Optimize For Multiple Keywords – there is a specific strategy for this. Secondary keywords are often included as partial matches which means the SEO analysis checklist is virtually useless since Yoast rarely detects these, and therefore your lights will usually be red for secondary keywords. Targeting secondary keywords is more about crafting a nice SEO title + meta description to include individual words from both phrases rather than stuffing both keywords.
Preview Of Your Page – as long as you’re uploading custom images in Yoast’s “social sharing option” so your image formats properly Facebook and Twitter (step 3), you don’t need this. But if you like seeing how it looks directly in Yoast to make sure it looks good, that’s all this does.
No Outdated Content – Yoast tells you if you haven’t updated a piece of content for 6+ months.
Link Suggestions – shows related content on your website/blog to use internal links to. I use internal links naturally when I think another article would be helpful, but I don’t help with this.
Content Insights – again, Yoast is focusing too much on keyword usage and nothing about content quality or user experience. Another keyword usage feature that is not very helpful.
Redirect Manager – the Redirection Plugin plugin is free or you can create redirects in .htaccess. Yoast’s redirect manager automatically adds a redirect if you ever change a permalink while other plugins don’t. That’s the only benefit, otherwise free redirect plugins will do the job.
Premium Support – I have never used their support, but I heard they just refer you to articles.
Ad-Free – the Hide SEO Bloat plugin is free and removes Yoast ads.
Accelerated mobile pages (AMP) are a Google project that make mobile pages load faster and adds an “AMP” sign to your mobile snippets. While this sounds good, you should usually avoid AMP. Take a look at Kinsta’s study on how mobile conversions dropped 59% after adding AMP. After reading that article, I decided to disable AMP on my own website (and I’m glad I did). The design isn’t nearly as nice and it’s a pain in the ass. Save yourself the trouble – I would avoid it.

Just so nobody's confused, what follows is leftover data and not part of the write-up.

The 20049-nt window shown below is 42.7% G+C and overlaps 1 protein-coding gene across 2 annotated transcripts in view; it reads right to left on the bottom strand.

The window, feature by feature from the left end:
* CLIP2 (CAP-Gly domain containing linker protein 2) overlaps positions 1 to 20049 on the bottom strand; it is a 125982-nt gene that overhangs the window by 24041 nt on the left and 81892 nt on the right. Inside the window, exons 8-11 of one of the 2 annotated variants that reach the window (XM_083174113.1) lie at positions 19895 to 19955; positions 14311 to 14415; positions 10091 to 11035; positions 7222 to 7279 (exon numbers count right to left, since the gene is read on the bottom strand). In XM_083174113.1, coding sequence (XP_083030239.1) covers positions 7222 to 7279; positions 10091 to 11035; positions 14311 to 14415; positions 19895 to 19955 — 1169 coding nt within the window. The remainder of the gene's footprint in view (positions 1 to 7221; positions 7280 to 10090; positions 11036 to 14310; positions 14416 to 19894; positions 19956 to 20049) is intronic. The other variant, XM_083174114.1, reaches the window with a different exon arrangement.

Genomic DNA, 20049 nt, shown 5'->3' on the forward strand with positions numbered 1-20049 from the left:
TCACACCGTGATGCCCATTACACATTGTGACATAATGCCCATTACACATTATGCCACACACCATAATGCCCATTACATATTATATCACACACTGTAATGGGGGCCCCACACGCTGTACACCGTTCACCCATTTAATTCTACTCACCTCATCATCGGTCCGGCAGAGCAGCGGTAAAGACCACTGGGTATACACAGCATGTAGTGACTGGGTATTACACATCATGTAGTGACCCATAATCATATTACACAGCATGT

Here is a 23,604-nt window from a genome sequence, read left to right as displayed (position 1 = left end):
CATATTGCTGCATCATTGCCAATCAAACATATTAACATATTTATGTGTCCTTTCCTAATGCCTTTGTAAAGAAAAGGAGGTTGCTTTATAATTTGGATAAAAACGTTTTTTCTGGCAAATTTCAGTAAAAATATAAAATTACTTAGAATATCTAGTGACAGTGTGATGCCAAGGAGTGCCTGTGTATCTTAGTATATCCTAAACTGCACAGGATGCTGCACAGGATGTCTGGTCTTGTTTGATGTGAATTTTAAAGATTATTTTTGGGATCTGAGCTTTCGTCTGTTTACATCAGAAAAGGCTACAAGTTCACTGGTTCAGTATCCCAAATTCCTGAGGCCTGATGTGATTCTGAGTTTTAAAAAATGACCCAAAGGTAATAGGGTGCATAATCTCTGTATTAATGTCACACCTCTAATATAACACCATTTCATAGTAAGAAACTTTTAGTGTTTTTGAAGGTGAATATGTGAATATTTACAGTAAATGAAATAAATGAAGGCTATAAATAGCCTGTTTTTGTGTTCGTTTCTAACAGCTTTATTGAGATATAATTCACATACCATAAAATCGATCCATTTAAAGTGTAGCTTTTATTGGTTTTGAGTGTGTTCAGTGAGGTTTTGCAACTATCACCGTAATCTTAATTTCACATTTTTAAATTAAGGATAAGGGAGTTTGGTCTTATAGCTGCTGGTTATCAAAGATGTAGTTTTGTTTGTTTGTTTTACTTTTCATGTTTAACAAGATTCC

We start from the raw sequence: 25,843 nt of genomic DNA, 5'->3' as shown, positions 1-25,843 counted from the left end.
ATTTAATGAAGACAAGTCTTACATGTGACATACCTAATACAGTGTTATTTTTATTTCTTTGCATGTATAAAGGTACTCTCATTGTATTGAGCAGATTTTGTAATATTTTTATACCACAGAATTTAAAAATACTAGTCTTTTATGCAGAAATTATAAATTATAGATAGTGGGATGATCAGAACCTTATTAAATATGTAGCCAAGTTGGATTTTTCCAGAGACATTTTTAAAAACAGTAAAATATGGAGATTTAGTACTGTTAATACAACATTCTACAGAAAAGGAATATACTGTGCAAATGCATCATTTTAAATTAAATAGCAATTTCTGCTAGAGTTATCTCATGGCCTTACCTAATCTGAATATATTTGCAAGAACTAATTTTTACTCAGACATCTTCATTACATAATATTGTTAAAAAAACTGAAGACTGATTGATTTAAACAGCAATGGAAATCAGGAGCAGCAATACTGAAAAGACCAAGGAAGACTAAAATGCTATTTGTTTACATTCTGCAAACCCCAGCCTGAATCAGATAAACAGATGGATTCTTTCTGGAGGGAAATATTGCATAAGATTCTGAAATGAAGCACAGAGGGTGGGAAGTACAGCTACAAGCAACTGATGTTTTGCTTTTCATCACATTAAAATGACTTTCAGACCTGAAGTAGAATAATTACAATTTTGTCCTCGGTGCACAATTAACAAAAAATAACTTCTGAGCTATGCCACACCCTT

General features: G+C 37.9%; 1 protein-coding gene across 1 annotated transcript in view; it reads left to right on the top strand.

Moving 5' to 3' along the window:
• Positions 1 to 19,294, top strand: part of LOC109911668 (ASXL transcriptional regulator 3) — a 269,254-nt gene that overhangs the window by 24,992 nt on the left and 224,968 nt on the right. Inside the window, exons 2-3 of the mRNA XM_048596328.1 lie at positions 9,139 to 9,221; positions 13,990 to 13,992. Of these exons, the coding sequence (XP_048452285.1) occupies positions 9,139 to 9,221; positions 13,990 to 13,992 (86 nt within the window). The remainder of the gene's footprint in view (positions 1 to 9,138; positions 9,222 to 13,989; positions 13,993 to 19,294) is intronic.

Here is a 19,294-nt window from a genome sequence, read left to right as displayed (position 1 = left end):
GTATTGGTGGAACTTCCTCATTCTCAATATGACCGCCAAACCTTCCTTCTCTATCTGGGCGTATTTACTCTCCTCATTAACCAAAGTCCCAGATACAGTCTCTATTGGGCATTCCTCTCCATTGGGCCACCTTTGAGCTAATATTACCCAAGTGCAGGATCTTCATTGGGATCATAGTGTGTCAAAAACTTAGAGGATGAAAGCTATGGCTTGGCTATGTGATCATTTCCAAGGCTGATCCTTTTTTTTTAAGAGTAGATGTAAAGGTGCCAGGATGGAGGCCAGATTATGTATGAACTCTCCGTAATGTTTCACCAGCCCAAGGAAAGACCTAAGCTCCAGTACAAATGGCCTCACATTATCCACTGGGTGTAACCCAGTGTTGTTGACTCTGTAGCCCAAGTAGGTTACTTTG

- Install the AMP Plugin by Automattic
- Install the Glue For Yoast SEO AMP Plugin if using Yoast
- Add /amp/ to any page on your website to see how it looks and make sure it works
- Go to Yoast’s Settings → AMP to change your design and enable custom post types
- Wait for Google to recrawl your site and add the AMP sign in mobile search results
- Visit the Accelerated Mobile Pages section in Google Search Console to see errors
7. Import My Yoast Settings
To use my Yoast settings, download the zip file and upload it under SEO → Tools → Import And Export → Import. This configures the settings, it does not delete focus keywords or meta data.
Things You Still Need To Do:
- General → Webmaster Tools (verify your site with Google/Bing/Yandex)
- Search Appearance → General (check if you have duplicate sitenames by hovering over your homepage’s browser tab, and if so, leave Force Rewrite Titles as enabled)
- Search Appearance → General (fill out your homepage SEO title + meta description, and specify whether you’re a person or company)
- Search Appearance → Content Types (choose which content you want shown in search results, and add publish dates to snippets on time-sensitive posts)
- Search Appearance → Taxonomies (choose which content you want in search results)
- Search Appearance → Breadcrumbs (add your website name as the “Anchor Text For Homepage” and follow Yoast’s tutorial to add breadcrumbs)
- Search Console → Settings (authenticate Yoast with Google Search Console, wait a few days for the data to populate, then fix crawl errors (visit section). See my Google Search Console tutorial for even more tips on optimizing your website with Search Console)
- Social → Enter URLs of your social profiles, upload your logo in the Facebook tab, enable Facebook Insights, and verify your site with Pinterest
- Add AMP Pages (visit section)
8. Focus Keywords
Research a keyword’s monthly searches and competition is super important.
- Find long-tail (specific) keywords in Autocomplete + Keyword Explorer
- Write down all relevant phrases so you have a robust keyword list